The following is a list of the 12 disciples from the Gospels of Mark and Matthew:

  1. Peter
  2. Andrew
  3. James, son of Zebedee
  4. John
  5. Philip
  6. Bartholomew, son of Talemai
  7. Matthew
  8. Thomas
  9. James, son of Alphaeus
  10. Thaddeus
  11. Simon the Zealot
  12. Judas Iscariot
The Gospel of Luke conforms to the previous two gospels, with the exception of the following two points:

  • Thaddeus is called Judas.  Thaddeus has been identified with Jude, brother of Jesus, Jude of James and Judas Thaddaeus – but not Judas Iscariot
  • Simon the Zealot is refered to as Simon the Cananean – they are though to be the same person.
The Gospel of John does not name all the disciples, but it does refer to the “Twelve,” which is thought to reference the group.  Within John the following disciples are mentioned:

  1. Peter
  2. Andrew
  3. the sons of Zebedee (probably James and John who were borthers)
  4. Philip
  5. Nathanael – may be the same person as Bartholomew, but it is not known
  6. Thomas
  7. Judas Iscariot
  8. Judas (besides Iscariot) – probably Thaddeus
A New History of Early Christianity by Charles Freeman

January 23, 2011

How to Become a Saint, A Five Step Guide

Becoming a saint is a very long and difficult task that can only be accomplished with a lot of religious support at various levels after you die. Here’s a basic rundown of the necessary steps in the process.

Step One: Traditionally, death followed by a five year period, at a minimum. This waiting period can be waived by the Pope.  In recent time, this requirement has been waived for the beloved Mother Teresa and Pope John Paul II.  Consequently, the process for initiating sainthood began immediately following each of their deaths.

Step Two: Recognition of Heroic Virtue - This step must be initiated by the bishop of the local diocese. The life and writings of the individual are examined to determine whether theological virtues of faith, hope and charity were evident. It must also be determined that the cardinal virtues of prudence, justice, temperance and fortitude were observed to the highest degree. If investigation concludes favorably the canonization process is officially launched and the candidate is declared “Venerable.”

Step Three: Beatification and the First Miracle. The Congregation for the Causes of Saints at the Vatican resumes the investigation at this point. A lead investigator is selected by the Congregation to congregation to look into miracles attributed to the candidate. Miracles are expected to be instantaneous, complete and unexpected. Influence over extraordinary events that cannot readily be explained by science are also accepted.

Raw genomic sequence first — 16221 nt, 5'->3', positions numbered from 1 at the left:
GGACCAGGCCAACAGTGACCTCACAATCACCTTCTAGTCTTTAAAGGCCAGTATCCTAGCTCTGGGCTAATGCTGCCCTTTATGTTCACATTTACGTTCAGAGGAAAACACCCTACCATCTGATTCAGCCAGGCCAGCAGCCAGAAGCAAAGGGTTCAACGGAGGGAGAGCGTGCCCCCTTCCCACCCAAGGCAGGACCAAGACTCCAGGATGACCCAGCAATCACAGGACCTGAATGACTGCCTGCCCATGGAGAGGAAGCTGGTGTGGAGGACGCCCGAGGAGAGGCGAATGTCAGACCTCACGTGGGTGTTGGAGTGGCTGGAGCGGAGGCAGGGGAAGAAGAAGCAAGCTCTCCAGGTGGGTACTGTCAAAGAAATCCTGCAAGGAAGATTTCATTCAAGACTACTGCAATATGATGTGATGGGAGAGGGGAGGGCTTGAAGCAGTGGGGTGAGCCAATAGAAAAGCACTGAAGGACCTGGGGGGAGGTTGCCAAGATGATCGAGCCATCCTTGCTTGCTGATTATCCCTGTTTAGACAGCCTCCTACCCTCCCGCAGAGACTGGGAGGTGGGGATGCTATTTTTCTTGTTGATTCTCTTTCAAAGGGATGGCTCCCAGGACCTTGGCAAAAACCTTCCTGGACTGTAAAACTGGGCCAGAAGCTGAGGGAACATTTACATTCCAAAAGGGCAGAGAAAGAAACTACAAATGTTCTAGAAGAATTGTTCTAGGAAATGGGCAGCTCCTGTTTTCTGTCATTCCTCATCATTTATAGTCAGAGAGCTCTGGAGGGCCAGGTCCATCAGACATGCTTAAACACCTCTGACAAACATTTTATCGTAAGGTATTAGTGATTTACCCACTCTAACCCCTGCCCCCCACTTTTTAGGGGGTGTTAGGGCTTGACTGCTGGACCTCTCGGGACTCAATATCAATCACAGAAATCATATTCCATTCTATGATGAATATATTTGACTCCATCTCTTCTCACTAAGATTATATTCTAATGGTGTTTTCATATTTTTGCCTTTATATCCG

For example, in the case of Mother Teresa, a miracle was officially attributed to the holy woman in 2002. It was reported that a tumor in the abdomen of an Indian woman healed after a locket containing Mother Teresa's picture was placed on it.
Following completion of the investigation, the Congregation determines whether to recommend beatification of the candidate. The pope then chooses whether or not to declare the candidate “Blessed.”

Step Four: Investigation resumes to await a second miracle. Two documented miracles must be associated with the candidate in order to be considered for sainthood. The first must occur during the individual’s lifetime - the second following beatification.

Step Five: Canonization. The new saint is given a feast day in the Church’s Universal Calender.

References: The Big Book of Woman Saints by Sarah Gallick and Making Saints by Kenneth Woodward

January 21, 2011

What’s different about the Catholic Ten Commandments?

The Ten Commandments are taken from Exodus 20:2-17 and Deuteronomy 5 of the Old Testament. Within these verses are actually 14 separate directives. How these statements are grouped together to form the 10 commandments has resulted in the creation of three different (Catholic, Jewish and Protestant) versions of God’s laws.

The First Two Commandments
The Catholic commandments begin with the statement “I am the Lord, your God, you shall have no other Gods than me.” This commandment is recognized by Catholic, Jews, and Protestants. Protestants recognize versus 4-6, which immediately follows, as the second commandment. This reads:
“You shall not make for yourself an image in the form of anything in heaven above or on the earth beneath or in the waters below. You shall not bow down to them or worship them; for I, the LORD your God, am a jealous God, punishing the children for the sin of the parents to the third and fourth generation of those who hate me, but showing love to a thousand generations of those who love me and keep my commandments.”